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UCLA Magazine Fall 2004
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Why Art Matters
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Fall 2004
Why Art Matters
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And third is the L.A. NOW project. This project, led by Professor of Architecture and Urban Design Thom Mayne, focuses on downtown Los Angeles. The first in a series of “wall-less classroom” initiatives, it fosters fresh thinking about current architectural design, art and cultural issues of public concern.

Among the most influential urban architects, Mayne initiated this project to share his professional experience with students and to bring their combined intelligence to bear on real public concerns. It developed into a collaboration between UCLA and several other schools — the Art Center College of Design in Pasadena, the California Institute of the Arts in Valencia and the Southern California Institute of Architecture in Los Angeles — and is a model of how a city’s native resources can benefit the community at large. The exhibitions mounted by the L.A. NOW team have been published in two volumes, the first an imaginative and beautifully designed survey of the physical, ecological and social character of our sprawling metropolis, and the second a compelling presentation of seven proposals for re-envisioning downtown Los Angeles.

It is evident from these examples that the true value of the arts and of art-making in the university context flows from the fact that our programs combine the traditional strengths of the academy, where students learn about the arts, and the conservatory, where students learn how to make art, to design, to choreograph, to compose. We agree with the pragmatic philosopher John Dewey that the division between theory and practice — or mind and body, if you will — has not had an entirely positive effect on our educational system or even our civilization. Although some persist in seeing the arts as an exalted but essentially impractical aspect of civilization — icing on the cake, as it were — I would argue that training in the arts can have the most pragmatic consequences.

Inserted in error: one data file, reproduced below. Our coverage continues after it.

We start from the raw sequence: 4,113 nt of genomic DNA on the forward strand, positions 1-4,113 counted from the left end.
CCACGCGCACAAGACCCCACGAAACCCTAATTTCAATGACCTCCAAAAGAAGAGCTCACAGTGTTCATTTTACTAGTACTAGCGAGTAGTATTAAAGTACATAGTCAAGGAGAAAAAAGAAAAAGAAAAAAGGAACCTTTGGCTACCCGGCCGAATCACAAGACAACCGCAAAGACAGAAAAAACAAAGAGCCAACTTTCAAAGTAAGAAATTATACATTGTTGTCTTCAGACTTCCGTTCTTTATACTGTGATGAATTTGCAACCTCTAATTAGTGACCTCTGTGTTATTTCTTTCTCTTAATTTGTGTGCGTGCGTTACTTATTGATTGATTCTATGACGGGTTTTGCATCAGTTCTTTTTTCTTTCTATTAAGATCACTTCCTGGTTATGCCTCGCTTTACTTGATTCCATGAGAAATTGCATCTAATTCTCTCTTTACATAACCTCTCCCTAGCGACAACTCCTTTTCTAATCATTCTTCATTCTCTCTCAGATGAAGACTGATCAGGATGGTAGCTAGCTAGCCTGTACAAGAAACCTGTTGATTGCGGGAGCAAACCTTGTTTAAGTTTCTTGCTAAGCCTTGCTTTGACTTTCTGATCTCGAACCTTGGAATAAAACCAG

The February 2004 issue of the Harvard Business Review featured a story titled “The M.F.A. is the New M.B.A.,” which reported on the increasing competitiveness in corporate hiring of M.F.A.s versus traditional business-school graduates. The author, Daniel Pinks, writes that “the demand for artistic aptitude is surging” in the business world: “Getting admitted to Harvard Business School is a cinch. At least that’s what several hundred people must have thought last year after they applied to the graduate program of the UCLA Department of Art — and didn’t get in. While Harvard’s M.B.A. program admitted about 10 percent of its applicants, UCLA’s fine-arts graduate [programs] admitted only 3 percent. Why? An arts degree is now perhaps the hottest credential in the world of business. Corporate recruiters have begun visiting the top arts grad schools … in search of talent.”

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